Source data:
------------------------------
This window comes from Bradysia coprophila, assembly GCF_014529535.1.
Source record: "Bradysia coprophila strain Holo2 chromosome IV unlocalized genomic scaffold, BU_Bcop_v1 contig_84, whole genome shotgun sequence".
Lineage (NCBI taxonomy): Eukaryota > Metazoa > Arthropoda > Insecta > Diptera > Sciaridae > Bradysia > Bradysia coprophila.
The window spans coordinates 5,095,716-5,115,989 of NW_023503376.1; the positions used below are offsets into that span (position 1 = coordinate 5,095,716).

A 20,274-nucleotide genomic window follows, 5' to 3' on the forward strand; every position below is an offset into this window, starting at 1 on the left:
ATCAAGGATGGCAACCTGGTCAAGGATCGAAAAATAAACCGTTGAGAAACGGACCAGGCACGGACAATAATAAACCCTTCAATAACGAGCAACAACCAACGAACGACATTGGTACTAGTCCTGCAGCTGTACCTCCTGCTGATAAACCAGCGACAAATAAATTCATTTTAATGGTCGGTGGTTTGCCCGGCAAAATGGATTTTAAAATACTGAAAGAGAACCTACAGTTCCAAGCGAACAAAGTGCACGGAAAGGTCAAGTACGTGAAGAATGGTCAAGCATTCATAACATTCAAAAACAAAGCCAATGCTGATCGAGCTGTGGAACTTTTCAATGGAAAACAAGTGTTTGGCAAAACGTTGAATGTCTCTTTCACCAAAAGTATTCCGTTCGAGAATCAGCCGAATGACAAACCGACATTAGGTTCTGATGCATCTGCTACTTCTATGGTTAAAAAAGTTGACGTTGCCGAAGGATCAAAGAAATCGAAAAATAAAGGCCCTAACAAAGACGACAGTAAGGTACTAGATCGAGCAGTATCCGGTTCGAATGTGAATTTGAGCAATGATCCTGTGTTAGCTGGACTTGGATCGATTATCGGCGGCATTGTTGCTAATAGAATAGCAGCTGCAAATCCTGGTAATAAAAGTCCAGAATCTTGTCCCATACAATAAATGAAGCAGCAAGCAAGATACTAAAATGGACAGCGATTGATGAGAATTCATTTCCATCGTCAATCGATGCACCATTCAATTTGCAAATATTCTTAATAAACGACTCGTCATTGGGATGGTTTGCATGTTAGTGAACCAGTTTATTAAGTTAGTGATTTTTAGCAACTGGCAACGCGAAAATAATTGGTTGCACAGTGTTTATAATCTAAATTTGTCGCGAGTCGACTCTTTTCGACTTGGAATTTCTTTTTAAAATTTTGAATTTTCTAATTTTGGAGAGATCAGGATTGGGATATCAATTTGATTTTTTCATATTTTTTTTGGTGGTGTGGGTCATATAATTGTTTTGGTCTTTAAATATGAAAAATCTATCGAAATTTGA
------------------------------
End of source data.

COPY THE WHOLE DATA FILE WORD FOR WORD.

This window comes from Bradysia coprophila, assembly GCF_014529535.1.
Source record: "Bradysia coprophila strain Holo2 chromosome IV unlocalized genomic scaffold, BU_Bcop_v1 contig_84, whole genome shotgun sequence".
Lineage (NCBI taxonomy): Eukaryota > Metazoa > Arthropoda > Insecta > Diptera > Sciaridae > Bradysia > Bradysia coprophila.
The window spans coordinates 5,095,716-5,115,989 of NW_023503376.1; the positions used below are offsets into that span (position 1 = coordinate 5,095,716).

A 20,274-nucleotide genomic window follows, 5' to 3' on the forward strand; every position below is an offset into this window, starting at 1 on the left:
ATCAAGGATGGCAACCTGGTCAAGGATCGAAAAATAAACCGTTGAGAAACGGACCAGGCACGGACAATAATAAACCCTTCAATAACGAGCAACAACCAACGAACGACATTGGTACTAGTCCTGCAGCTGTACCTCCTGCTGATAAACCAGCGACAAATAAATTCATTTTAATGGTCGGTGGTTTGCCCGGCAAAATGGATTTTAAAATACTGAAAGAGAACCTACAGTTCCAAGCGAACAAAGTGCACGGAAAGGTCAAGTACGTGAAGAATGGTCAAGCATTCATAACATTCAAAAACAAAGCCAATGCTGATCGAGCTGTGGAACTTTTCAATGGAAAACAAGTGTTTGGCAAAACGTTGAATGTCTCTTTCACCAAAAGTATTCCGTTCGAGAATCAGCCGAATGACAAACCGACATTAGGTTCTGATGCATCTGCTACTTCTATGGTTAAAAAAGTTGACGTTGCCGAAGGATCAAAGAAATCGAAAAATAAAGGCCCTAACAAAGACGACAGTAAGGTACTAGATCGAGCAGTATCCGGTTCGAATGTGAATTTGAGCAATGATCCTGTGTTAGCTGGACTTGGATCGATTATCGGCGGCATTGTTGCTAATAGAATAGCAGCTGCAAATCCTGGTAATAAAAGTCCAGAATCTTGTCCCATACAATAAATGAAGCAGCAAGCAAGATACTAAAATGGACAGCGATTGATGAGAATTCATTTCCATCGTCAATCGATGCACCATTCAATTTGCAAATATTCTTAATAAACGACTCGTCATTGGGATGGTTTGCATGTTAGTGAACCAGTTTATTAAGTTAGTGATTTTTAGCAACTGGCAACGCGAAAATAATTGGTTGCACAGTGTTTATAATCTAAATTTGTCGCGAGTCGACTCTTTTCGACTTGGAATTTCTTTTTAAAATTTTGAATTTTCTAATTTTGGAGAGATCAGGATTGGGATATCAATTTGATTTTTTCATATTTTTTTTGGTGGTGTGGGTCATATAATTGTTTTGGTCTTTAAATATGAAAAATCTATCGAAATTTGA